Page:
Do you have what is known as problematic alcohol use?

Does estrogen influence alcohol use disorder?
A new study from researchers at the University of Illinois at Chicago shows that high estrogen levels may make alcohol more rewarding to female mice.

Sobering new data on drinking and driving: 15% of US alcohol-related motor vehicle fatalities involve alcohol under the legal limit
A new study in the American Journal of Preventive Medicine, published by Elsevier, found that motor vehicle crashes involving drivers with blood alcohol concentrations (BACs) below the legal limit of 0.08 percent accounted for 15% of alcohol-involved crash deaths in the United States.

Alcohol-induced deaths in US
National vital statistics data from 2000 to 2016 were used to examine how rates of alcohol-induced deaths (defined as those deaths due to alcohol consumption that could be avoided if alcohol weren't involved) have changed in the US and to compare the results by demographic groups including sex, race/ethnicity, age, socioeconomic status and geographic location.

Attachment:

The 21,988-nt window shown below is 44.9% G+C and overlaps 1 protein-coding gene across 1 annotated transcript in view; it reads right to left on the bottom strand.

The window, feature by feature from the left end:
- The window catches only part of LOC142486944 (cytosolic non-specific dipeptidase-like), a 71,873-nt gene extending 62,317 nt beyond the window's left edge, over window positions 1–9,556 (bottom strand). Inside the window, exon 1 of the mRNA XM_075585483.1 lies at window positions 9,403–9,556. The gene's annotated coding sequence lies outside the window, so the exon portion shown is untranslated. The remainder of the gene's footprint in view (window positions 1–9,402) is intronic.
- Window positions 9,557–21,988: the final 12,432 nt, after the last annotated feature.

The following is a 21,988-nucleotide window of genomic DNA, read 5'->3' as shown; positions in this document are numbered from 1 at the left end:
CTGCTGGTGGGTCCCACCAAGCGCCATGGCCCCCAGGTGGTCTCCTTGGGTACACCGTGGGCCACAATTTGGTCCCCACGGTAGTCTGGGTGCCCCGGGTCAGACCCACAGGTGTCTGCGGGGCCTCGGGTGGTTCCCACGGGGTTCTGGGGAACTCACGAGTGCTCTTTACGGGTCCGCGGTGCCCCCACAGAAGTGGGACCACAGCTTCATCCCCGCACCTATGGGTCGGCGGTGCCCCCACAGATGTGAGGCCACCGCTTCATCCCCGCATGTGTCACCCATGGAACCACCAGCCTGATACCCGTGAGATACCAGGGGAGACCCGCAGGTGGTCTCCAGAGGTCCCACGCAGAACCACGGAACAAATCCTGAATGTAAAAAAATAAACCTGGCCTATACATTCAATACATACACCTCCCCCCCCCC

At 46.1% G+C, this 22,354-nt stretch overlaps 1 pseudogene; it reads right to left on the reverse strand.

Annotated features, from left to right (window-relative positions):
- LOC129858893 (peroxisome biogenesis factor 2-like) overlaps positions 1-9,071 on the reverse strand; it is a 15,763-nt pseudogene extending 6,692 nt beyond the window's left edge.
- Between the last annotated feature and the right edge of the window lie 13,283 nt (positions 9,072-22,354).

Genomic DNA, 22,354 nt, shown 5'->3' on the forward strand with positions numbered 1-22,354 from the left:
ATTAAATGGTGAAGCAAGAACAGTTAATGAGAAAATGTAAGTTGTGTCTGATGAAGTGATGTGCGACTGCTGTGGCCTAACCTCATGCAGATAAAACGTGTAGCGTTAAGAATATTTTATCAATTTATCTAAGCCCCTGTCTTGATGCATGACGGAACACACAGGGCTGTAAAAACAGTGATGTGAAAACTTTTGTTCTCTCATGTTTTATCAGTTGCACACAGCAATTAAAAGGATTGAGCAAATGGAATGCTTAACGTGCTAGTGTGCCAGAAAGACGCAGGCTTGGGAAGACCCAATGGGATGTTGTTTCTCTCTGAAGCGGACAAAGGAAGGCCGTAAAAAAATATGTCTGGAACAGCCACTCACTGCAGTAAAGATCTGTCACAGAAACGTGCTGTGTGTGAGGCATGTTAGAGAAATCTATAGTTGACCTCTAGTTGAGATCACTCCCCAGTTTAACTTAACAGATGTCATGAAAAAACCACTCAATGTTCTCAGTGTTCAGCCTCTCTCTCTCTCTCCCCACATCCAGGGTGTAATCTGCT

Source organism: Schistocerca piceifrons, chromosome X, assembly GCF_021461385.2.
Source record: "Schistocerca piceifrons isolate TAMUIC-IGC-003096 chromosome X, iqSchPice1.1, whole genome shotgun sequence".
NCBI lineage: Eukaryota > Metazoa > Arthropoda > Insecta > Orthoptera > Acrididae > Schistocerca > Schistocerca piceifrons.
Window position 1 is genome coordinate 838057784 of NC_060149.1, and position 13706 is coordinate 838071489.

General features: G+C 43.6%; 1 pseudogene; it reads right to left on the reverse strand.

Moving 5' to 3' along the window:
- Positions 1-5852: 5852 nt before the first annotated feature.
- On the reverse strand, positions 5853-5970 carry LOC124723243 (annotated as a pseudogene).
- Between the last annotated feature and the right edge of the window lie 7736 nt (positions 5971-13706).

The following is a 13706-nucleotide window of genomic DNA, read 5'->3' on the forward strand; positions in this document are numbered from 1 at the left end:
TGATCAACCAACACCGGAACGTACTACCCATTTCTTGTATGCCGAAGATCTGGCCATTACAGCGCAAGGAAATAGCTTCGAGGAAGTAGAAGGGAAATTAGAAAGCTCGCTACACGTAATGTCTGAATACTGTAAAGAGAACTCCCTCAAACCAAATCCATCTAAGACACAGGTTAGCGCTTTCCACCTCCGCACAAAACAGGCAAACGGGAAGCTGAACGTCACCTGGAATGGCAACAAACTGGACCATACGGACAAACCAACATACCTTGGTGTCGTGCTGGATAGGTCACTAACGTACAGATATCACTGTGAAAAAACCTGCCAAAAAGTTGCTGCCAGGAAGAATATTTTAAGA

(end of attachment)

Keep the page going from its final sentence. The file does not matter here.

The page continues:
Cuts in alcohol duty linked to 2000 more alcohol-related deaths in England
Government cuts to alcohol taxes have had dramatic consequences for public health, including nearly 2000 more alcohol-related deaths in England since 2012, according to new research from the University of Sheffield's School of Health and Related Research (ScHARR).

Integrated stepped alcohol treatment for people in HIV care improves both HIV & alcohol outcomes
Increasing the intensity of treatment for alcohol use disorder (AUD) over time improves alcohol-related outcomes among people with HIV, according to new clinical research supported by the National Institutes of Health.

The Lancet:Targets to reduce harmful alcohol use are likely to be missed as global alcohol intake increases
Increasing rates of alcohol use suggest that the world is not on track to achieve targets against harmful alcohol use, according to a study of 189 countries' alcohol intake between 1990-2017 and estimated intake up to 2030, published in The Lancet.

Read More: Alcohol News and Alcohol Current Events
Brightsurf.com is a participant in the Amazon Services LLC Associates Program, an affiliate advertising program designed to provide a means for sites to earn advertising fees by advertising and linking to Amazon.com.